The Continuing Drift of Federal Sovereign Immunity Jurisprudence
90 Pages Posted: 9 Apr 2008 Last revised: 18 Nov 2008
With the enduring doctrine of federal sovereign immunity, it is too late in the day to suggest that the United States should be treated as an ordinary party in the federal courts. Yet as the Supreme Court has become more comfortable with the increasingly common encounter with a statutory waiver of immunity, the rigidity of interpretive approach has eased. An early jaundiced judicial attitude has resolved into a greater respect for the legislative promise of relief to those harmed by their government. After sketching the history of statutory waivers over the past century-and-a-half and examining Supreme Court decisions across the decades, this Article maintains that a coherent and principled jurisprudence of federal sovereign immunity has been emerging. Absolute jurisdictional analysis is being reserved for verifying the existence of a statutory waiver for a general class of claims, while strict construction is more judiciously employed to preclude judicial implication of new causes of actions or remedies. By contrast, the Court is more inclined to use ordinary modes of statutory construction when examining other standards, limitations, or exceptions in statutory waivers, even presuming that procedural rules apply in government cases in the same manner as in private litigation. Unfortunately, a recent Supreme Court decision resurrected an old line of cases that translated a statute of limitations for certain claims against the United States into a jurisdictional rule. The Article suggests that the negative effect of this decision on the course of the law, although not negligible, is limited by the decision's reliance on stare decisis. The Article concludes that the Court should speak more purposively to interpretive approach in the future, if the renewed drift in its federal sovereign immunity jurisprudence is to be arrested.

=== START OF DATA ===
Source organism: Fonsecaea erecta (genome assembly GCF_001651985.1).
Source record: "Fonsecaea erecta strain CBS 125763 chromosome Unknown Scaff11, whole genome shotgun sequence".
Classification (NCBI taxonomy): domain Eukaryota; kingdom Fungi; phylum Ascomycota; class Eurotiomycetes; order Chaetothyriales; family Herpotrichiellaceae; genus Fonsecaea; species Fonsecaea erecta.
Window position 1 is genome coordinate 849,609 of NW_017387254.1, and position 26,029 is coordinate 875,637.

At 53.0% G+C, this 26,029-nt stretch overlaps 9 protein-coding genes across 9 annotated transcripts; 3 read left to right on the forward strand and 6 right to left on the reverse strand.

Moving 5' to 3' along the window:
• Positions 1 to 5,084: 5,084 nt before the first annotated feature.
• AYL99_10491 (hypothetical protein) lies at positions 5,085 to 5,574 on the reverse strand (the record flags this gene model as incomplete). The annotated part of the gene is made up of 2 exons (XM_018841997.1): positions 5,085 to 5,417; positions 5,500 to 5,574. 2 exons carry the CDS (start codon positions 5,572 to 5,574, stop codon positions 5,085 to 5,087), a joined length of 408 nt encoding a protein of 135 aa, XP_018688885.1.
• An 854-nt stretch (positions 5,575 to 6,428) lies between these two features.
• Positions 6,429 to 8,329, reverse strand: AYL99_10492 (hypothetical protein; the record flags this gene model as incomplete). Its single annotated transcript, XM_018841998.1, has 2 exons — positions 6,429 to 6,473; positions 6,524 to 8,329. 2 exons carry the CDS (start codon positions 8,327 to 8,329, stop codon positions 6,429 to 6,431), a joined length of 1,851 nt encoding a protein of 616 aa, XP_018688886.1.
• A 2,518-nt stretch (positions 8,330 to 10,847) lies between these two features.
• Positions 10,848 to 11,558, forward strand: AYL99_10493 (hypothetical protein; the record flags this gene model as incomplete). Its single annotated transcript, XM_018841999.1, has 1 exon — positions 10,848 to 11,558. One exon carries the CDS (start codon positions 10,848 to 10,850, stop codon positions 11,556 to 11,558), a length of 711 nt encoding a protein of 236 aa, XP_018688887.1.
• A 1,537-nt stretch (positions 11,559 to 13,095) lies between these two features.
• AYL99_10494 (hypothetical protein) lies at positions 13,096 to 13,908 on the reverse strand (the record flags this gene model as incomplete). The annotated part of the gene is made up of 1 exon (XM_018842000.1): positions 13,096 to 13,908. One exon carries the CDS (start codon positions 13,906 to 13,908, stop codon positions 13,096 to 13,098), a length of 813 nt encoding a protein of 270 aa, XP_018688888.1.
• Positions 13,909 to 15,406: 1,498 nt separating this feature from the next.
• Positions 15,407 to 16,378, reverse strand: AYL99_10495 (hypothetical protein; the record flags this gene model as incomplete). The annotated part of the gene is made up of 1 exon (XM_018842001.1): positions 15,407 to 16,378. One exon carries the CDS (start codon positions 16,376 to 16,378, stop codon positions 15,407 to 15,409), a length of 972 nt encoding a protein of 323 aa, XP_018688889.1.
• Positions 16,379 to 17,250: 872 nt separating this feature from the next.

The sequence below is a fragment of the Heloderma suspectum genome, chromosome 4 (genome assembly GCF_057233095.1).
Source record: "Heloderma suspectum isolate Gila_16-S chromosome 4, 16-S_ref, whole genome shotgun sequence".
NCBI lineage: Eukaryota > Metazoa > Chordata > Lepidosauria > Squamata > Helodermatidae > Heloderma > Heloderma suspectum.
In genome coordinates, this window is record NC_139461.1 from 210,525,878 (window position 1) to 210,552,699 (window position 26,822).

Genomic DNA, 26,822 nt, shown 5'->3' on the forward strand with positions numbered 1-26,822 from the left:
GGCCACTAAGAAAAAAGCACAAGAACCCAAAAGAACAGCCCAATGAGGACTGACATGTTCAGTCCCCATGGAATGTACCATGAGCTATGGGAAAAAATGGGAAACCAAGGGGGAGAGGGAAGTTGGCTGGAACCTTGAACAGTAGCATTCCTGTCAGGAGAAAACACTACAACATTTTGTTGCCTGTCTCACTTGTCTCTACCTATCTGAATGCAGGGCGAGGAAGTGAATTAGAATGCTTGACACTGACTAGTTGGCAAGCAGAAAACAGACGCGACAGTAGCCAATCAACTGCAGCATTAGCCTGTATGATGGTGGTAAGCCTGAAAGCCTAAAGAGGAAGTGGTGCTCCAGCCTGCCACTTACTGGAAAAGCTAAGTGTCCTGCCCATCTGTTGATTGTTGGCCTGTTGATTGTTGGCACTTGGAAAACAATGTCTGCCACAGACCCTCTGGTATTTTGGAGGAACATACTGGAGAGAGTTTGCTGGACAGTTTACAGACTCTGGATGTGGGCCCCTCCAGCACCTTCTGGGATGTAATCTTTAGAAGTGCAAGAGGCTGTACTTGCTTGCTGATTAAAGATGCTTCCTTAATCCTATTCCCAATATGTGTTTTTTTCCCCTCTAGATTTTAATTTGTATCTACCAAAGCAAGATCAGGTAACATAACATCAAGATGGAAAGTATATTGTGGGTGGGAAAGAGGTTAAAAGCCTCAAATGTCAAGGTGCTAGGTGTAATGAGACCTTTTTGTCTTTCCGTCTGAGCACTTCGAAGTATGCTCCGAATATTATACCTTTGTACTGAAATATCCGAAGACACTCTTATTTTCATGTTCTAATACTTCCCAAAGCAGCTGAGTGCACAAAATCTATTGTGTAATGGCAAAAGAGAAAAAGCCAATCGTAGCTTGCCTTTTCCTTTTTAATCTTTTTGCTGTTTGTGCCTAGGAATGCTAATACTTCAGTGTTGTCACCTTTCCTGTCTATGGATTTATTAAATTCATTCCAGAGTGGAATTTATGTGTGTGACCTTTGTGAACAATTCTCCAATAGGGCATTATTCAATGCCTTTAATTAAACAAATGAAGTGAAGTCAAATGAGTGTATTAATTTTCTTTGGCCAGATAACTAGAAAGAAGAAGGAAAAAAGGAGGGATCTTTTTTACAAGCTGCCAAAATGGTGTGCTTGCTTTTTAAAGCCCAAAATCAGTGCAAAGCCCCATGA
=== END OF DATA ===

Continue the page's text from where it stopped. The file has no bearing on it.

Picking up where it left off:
Keywords: Sovereign immunity, waiver of sovereign immunity, federal sovereign immunity, statutory interpretation, litigation with the federal government, suits against the government, practice and procedure, statutes of limitations
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